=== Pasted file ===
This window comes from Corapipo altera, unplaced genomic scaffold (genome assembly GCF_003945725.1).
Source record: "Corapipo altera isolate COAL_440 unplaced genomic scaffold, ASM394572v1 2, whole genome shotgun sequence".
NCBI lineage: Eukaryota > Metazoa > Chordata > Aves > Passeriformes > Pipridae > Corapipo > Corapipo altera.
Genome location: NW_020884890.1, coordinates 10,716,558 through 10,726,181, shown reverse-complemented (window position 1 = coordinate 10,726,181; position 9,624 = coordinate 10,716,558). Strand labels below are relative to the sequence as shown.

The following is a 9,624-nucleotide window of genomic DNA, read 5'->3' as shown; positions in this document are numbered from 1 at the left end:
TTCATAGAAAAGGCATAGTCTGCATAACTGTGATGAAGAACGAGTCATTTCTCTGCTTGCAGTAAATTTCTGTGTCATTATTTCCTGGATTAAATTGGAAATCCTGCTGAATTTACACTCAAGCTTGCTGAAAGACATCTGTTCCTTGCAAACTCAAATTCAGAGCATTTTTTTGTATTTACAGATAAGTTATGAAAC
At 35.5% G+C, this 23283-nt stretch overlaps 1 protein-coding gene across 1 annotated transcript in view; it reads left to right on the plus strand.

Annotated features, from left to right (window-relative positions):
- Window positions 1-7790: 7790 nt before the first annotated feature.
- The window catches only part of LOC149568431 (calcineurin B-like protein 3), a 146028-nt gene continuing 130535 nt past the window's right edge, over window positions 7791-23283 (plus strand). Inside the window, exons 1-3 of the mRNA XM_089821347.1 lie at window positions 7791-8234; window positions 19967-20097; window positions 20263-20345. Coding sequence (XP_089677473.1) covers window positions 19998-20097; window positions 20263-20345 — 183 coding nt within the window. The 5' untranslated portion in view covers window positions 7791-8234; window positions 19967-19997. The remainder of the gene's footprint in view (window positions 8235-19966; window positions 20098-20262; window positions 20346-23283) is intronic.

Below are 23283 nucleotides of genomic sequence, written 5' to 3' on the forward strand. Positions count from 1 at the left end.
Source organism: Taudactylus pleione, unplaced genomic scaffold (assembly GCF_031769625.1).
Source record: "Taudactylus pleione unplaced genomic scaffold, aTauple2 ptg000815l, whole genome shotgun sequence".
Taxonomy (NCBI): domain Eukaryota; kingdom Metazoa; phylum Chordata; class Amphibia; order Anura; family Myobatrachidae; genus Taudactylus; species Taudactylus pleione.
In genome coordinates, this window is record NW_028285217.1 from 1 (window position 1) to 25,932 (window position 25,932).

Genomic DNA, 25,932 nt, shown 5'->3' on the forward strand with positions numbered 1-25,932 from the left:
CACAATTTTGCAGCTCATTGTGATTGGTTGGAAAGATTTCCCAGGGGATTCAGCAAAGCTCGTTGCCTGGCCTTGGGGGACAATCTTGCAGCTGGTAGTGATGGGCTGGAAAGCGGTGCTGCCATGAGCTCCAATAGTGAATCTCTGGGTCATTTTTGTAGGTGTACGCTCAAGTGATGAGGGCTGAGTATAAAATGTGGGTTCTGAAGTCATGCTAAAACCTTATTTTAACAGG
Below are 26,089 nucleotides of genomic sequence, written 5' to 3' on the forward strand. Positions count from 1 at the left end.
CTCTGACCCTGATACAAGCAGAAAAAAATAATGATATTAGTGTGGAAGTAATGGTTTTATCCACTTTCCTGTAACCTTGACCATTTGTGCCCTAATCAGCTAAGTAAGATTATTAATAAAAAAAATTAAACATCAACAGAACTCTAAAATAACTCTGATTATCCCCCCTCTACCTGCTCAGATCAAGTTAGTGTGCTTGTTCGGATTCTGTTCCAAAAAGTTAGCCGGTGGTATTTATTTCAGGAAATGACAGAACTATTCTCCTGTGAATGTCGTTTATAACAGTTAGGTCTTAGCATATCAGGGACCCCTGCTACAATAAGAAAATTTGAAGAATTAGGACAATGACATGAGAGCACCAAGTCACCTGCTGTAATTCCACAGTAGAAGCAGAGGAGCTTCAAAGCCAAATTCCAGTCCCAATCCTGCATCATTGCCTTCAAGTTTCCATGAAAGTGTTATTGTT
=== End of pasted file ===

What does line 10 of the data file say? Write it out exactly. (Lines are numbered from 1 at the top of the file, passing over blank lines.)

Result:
- The window catches only part of LOC149568431 (calcineurin B-like protein 3), a 146028-nt gene continuing 130535 nt past the window's right edge, over window positions 7791-23283 (plus strand). Inside the window, exons 1-3 of the mRNA XM_089821347.1 lie at window positions 7791-8234; window positions 19967-20097; window positions 20263-20345. Coding sequence (XP_089677473.1) covers window positions 19998-20097; window positions 20263-20345 — 183 coding nt within the window. The 5' untranslated portion in view covers window positions 7791-8234; window positions 19967-19997. The remainder of the gene's footprint in view (window positions 8235-19966; window positions 20098-20262; window positions 20346-23283) is intronic.